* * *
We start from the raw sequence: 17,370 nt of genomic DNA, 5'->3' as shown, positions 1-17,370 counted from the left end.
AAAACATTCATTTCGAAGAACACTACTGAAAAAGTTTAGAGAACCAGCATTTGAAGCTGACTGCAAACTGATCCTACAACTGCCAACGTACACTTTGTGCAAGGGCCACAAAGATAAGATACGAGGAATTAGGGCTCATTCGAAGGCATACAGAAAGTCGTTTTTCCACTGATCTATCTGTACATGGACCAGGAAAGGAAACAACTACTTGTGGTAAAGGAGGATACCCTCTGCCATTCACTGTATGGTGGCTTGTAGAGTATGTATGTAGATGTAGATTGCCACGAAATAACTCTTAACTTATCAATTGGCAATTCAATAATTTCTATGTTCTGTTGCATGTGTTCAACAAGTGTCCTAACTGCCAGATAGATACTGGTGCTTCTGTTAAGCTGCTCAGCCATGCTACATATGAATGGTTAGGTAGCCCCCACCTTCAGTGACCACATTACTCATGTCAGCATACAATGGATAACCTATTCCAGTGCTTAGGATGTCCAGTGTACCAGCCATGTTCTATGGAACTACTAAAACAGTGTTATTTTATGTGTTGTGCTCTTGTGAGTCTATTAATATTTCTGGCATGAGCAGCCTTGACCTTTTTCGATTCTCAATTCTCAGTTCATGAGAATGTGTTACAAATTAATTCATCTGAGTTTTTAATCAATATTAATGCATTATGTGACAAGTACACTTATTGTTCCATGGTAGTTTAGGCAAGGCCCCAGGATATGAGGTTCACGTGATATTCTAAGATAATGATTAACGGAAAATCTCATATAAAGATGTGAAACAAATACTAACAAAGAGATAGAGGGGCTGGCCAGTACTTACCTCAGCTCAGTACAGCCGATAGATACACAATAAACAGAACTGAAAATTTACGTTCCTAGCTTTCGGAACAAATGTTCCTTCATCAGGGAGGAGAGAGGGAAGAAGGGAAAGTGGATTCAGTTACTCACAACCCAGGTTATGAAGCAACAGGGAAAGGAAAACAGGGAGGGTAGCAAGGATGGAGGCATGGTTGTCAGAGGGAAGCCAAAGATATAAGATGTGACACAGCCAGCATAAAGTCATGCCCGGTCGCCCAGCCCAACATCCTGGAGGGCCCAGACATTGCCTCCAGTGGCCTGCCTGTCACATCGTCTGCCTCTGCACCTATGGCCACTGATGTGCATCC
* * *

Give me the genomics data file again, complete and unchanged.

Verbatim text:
We start from the raw sequence: 17,370 nt of genomic DNA, 5'->3' as shown, positions 1-17,370 counted from the left end.
AAAACATTCATTTCGAAGAACACTACTGAAAAAGTTTAGAGAACCAGCATTTGAAGCTGACTGCAAACTGATCCTACAACTGCCAACGTACACTTTGTGCAAGGGCCACAAAGATAAGATACGAGGAATTAGGGCTCATTCGAAGGCATACAGAAAGTCGTTTTTCCACTGATCTATCTGTACATGGACCAGGAAAGGAAACAACTACTTGTGGTAAAGGAGGATACCCTCTGCCATTCACTGTATGGTGGCTTGTAGAGTATGTATGTAGATGTAGATTGCCACGAAATAACTCTTAACTTATCAATTGGCAATTCAATAATTTCTATGTTCTGTTGCATGTGTTCAACAAGTGTCCTAACTGCCAGATAGATACTGGTGCTTCTGTTAAGCTGCTCAGCCATGCTACATATGAATGGTTAGGTAGCCCCCACCTTCAGTGACCACATTACTCATGTCAGCATACAATGGATAACCTATTCCAGTGCTTAGGATGTCCAGTGTACCAGCCATGTTCTATGGAACTACTAAAACAGTGTTATTTTATGTGTTGTGCTCTTGTGAGTCTATTAATATTTCTGGCATGAGCAGCCTTGACCTTTTTCGATTCTCAATTCTCAGTTCATGAGAATGTGTTACAAATTAATTCATCTGAGTTTTTAATCAATATTAATGCATTATGTGACAAGTACACTTATTGTTCCATGGTAGTTTAGGCAAGGCCCCAGGATATGAGGTTCACGTGATATTCTAAGATAATGATTAACGGAAAATCTCATATAAAGATGTGAAACAAATACTAACAAAGAGATAGAGGGGCTGGCCAGTACTTACCTCAGCTCAGTACAGCCGATAGATACACAATAAACAGAACTGAAAATTTACGTTCCTAGCTTTCGGAACAAATGTTCCTTCATCAGGGAGGAGAGAGGGAAGAAGGGAAAGTGGATTCAGTTACTCACAACCCAGGTTATGAAGCAACAGGGAAAGGAAAACAGGGAGGGTAGCAAGGATGGAGGCATGGTTGTCAGAGGGAAGCCAAAGATATAAGATGTGACACAGCCAGCATAAAGTCATGCCCGGTCGCCCAGCCCAACATCCTGGAGGGCCCAGACATTGCCTCCAGTGGCCTGCCTGTCACATCGTCTGCCTCTGCACCTATGGCCACTGATGTGCATCC